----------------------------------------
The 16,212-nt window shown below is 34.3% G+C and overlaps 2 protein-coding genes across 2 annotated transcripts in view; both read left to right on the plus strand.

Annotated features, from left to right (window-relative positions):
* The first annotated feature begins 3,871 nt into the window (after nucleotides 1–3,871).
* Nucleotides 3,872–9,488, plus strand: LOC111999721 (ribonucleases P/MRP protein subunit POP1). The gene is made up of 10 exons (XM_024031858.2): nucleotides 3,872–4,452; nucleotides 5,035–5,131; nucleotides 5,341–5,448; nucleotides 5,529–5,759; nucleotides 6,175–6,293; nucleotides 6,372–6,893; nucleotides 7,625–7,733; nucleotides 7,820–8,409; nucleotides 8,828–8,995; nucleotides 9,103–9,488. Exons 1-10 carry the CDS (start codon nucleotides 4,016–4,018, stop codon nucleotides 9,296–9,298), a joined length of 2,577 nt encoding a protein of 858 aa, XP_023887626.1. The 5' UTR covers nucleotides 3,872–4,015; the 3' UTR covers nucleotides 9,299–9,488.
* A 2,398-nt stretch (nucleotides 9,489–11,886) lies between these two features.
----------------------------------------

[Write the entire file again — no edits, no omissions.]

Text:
The 16,212-nt window shown below is 34.3% G+C and overlaps 2 protein-coding genes across 2 annotated transcripts in view; both read left to right on the plus strand.

Annotated features, from left to right (window-relative positions):
* The first annotated feature begins 3,871 nt into the window (after nucleotides 1–3,871).
* Nucleotides 3,872–9,488, plus strand: LOC111999721 (ribonucleases P/MRP protein subunit POP1). The gene is made up of 10 exons (XM_024031858.2): nucleotides 3,872–4,452; nucleotides 5,035–5,131; nucleotides 5,341–5,448; nucleotides 5,529–5,759; nucleotides 6,175–6,293; nucleotides 6,372–6,893; nucleotides 7,625–7,733; nucleotides 7,820–8,409; nucleotides 8,828–8,995; nucleotides 9,103–9,488. Exons 1-10 carry the CDS (start codon nucleotides 4,016–4,018, stop codon nucleotides 9,296–9,298), a joined length of 2,577 nt encoding a protein of 858 aa, XP_023887626.1. The 5' UTR covers nucleotides 3,872–4,015; the 3' UTR covers nucleotides 9,299–9,488.
* A 2,398-nt stretch (nucleotides 9,489–11,886) lies between these two features.